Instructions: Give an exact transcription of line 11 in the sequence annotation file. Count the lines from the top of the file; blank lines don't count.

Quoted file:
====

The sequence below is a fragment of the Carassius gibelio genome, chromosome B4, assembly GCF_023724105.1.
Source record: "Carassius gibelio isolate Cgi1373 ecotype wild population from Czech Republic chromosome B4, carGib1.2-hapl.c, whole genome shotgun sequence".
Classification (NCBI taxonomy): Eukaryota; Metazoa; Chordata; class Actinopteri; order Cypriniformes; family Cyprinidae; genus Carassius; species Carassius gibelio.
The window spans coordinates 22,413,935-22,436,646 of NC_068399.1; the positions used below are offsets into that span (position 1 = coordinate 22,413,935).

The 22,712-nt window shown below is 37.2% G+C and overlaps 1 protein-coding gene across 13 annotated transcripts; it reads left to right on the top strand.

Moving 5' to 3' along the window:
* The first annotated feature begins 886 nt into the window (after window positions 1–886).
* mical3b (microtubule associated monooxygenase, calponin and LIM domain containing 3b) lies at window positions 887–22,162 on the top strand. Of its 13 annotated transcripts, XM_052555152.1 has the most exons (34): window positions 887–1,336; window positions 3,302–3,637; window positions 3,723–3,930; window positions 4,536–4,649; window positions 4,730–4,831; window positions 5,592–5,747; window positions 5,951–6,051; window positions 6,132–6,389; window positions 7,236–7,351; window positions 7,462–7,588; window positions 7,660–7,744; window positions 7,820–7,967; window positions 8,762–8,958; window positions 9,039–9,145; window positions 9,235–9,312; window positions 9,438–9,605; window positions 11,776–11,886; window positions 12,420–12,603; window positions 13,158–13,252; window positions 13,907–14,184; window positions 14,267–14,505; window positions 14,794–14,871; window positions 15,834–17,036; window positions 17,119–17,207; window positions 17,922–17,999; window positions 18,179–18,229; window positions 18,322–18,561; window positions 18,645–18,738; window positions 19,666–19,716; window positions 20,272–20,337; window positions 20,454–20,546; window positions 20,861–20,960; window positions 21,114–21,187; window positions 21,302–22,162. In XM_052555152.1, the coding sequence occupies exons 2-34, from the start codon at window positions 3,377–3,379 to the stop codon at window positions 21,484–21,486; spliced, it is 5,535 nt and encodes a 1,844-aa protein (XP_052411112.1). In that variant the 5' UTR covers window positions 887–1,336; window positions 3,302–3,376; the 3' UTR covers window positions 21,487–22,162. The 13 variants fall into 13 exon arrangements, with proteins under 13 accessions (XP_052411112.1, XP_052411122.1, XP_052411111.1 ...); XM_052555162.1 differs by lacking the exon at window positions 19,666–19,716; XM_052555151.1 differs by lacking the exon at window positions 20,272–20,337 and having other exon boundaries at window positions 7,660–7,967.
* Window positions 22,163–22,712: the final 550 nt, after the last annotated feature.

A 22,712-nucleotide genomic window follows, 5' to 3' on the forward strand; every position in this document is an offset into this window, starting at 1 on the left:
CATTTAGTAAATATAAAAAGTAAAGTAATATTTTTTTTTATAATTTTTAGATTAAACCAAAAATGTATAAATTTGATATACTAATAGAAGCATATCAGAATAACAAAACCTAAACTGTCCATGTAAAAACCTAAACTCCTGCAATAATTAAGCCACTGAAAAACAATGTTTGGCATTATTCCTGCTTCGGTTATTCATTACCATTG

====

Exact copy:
CATTTAGTAAATATAAAAAGTAAAGTAATATTTTTTTTTATAATTTTTAGATTAAACCAAAAATGTATAAATTTGATATACTAATAGAAGCATATCAGAATAACAAAACCTAAACTGTCCATGTAAAAACCTAAACTCCTGCAATAATTAAGCCACTGAAAAACAATGTTTGGCATTATTCCTGCTTCGGTTATTCATTACCATTG